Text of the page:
What a gorgeous day we're having today! It's 20C outside, with a high of 21C. There isn't a cloud in the sky and our view of the valley is gorgeous. Mind you, our view of the valley is gorgeous on crappy weather days, too. :-D I can live with that.
Yesterday was the first really nice day we've had in a while. Co-incidentally, it was also spring clean up day for our co-op. They used to do a clean up once a year, but are now doing it twice, in spring and fall. I think that's a good decision, considering the area we're in.
An old friend once described her home and her neighbourhood in the North End of Winnipeg as an "island in the Lysol zone." In some ways, that's a good description of where we are now. It's an old, rather shabby area that is slowly being transformed. Our own complex is just one of these islands. Being at the end of the row of townhouses, as well as the street, we had one house beside us. It was recently torn down. I'd thought the place was occupied, but it's been empty for many years. Between lights on timers and people using the space as overflow parking, the illusion of occupancy was kept as a way to discourage unauthorized use of the house. Talking to my new neighbours, however, it was rather notorious as a place for druggies to crash and shoot up. There was a universal joy among my neighbours as almost everyone came out to watch the demolition. I was told they'd been waiting 18 years for this! We had a great view off our balcony. It was a truly challenging demolition, as they had to keep the pieces from falling down the valley wall and onto the street below us. It wouldn't be good for half a 4 story home to slide down on top of a car at the stop sign below.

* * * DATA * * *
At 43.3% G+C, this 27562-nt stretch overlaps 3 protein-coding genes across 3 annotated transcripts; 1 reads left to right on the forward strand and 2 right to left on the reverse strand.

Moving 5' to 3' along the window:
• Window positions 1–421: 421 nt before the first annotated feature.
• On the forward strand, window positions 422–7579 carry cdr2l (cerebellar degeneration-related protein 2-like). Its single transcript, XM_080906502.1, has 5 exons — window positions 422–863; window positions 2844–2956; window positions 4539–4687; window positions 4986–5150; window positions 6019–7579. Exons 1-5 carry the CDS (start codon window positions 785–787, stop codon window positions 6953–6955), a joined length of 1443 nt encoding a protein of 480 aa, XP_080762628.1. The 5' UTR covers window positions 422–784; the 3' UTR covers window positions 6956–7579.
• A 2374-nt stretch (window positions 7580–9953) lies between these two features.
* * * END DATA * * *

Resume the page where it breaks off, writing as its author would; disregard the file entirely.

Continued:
Now that the spot the house was in is empty, however, it's being used more often (or more openly?) as a short cut by the various transients living in the valley.
At the opposite end of the street are a couple more problem homes. They've actually been taken over by the government, I'm told, though the government isn't keeping the property up any more than the previous owners, from the looks of it. These are occupied, and I recently saw a "For Rent" sign on one of the windows. Another pair of houses so run down, the only way to fix the situation would be to tear them down and start over.
There are several other pockets like this, but they are slowly being improved. The houses, however, are mostly being replaced by condos and apartment buildings. One of them is even a gated complex, with the condos built in a circle, broken only by the gate, around a central courtyard. The courtyard is parking space only. It brings images to my mind of pioneer wagons, gathered in a circle to protect those in the middle. Except instead of people being protected in the middle, it's cars. *L* Like us, the complex overlooks the valley. Unlike us, they don't drop almost straight down. Instead, there's a series of sloped walkways, a little park with a lookout point, and several sets of stairs taking pedestrians down to the housing area below.
With spring clean up, every able bodied person is expected to volunteer at least a little time. Even the non-able bodied help as much as they can. We go a bit beyond our own property lines, cleaning up a few areas adjoining ours that are empty. We've also made a deal with the city to keep a fence line clear - they paid for the fence, we upkeep things on both sides of it. The fence runs along the edge of a lane, keeping transients out and cars from going over the edge. :-/